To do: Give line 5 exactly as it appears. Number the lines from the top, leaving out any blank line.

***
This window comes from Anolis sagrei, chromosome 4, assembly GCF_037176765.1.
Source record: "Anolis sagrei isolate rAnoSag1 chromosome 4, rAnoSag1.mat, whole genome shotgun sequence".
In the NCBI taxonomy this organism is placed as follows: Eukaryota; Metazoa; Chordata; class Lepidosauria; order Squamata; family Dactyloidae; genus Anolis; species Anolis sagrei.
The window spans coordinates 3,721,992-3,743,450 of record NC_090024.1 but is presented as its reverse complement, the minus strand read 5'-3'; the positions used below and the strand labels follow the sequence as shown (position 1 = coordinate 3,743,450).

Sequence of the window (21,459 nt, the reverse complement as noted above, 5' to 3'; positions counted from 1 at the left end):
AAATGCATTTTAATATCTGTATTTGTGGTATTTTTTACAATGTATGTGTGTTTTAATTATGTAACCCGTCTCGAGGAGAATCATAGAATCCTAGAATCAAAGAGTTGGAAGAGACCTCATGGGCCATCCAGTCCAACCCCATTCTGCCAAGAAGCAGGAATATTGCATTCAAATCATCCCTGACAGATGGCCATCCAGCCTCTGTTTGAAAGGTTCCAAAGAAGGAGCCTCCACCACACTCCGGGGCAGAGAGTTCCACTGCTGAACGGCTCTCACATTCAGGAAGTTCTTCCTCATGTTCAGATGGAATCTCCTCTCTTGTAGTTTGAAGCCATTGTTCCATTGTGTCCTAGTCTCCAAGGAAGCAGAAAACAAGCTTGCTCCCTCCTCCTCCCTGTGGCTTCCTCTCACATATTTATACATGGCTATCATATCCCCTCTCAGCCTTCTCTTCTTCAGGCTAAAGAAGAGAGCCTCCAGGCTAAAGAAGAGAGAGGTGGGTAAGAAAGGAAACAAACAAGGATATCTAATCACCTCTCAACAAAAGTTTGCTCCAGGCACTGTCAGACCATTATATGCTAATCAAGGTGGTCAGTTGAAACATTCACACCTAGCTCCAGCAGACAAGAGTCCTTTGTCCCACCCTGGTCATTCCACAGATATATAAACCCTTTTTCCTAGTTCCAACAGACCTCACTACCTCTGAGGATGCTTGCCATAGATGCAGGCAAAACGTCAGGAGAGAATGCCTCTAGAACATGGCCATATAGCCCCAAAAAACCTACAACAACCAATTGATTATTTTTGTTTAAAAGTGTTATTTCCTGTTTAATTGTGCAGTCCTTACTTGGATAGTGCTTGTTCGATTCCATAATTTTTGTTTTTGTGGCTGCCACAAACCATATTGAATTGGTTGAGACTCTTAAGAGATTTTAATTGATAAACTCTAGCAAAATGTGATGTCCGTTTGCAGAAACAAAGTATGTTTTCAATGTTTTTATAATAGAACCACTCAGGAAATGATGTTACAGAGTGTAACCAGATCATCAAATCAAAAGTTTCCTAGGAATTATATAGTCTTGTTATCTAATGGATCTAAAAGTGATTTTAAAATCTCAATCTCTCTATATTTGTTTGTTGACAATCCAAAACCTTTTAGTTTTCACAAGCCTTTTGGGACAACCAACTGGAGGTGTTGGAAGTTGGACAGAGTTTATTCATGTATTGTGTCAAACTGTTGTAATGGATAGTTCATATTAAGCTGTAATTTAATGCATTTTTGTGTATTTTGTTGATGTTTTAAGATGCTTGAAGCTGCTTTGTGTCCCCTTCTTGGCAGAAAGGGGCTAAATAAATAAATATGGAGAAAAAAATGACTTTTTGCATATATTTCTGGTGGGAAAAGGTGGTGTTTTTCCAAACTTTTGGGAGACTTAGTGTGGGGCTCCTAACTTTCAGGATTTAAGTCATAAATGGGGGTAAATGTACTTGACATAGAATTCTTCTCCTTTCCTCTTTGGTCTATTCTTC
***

Sequence of the window (21,459 nt, the reverse complement as noted above, 5' to 3'; positions counted from 1 at the left end):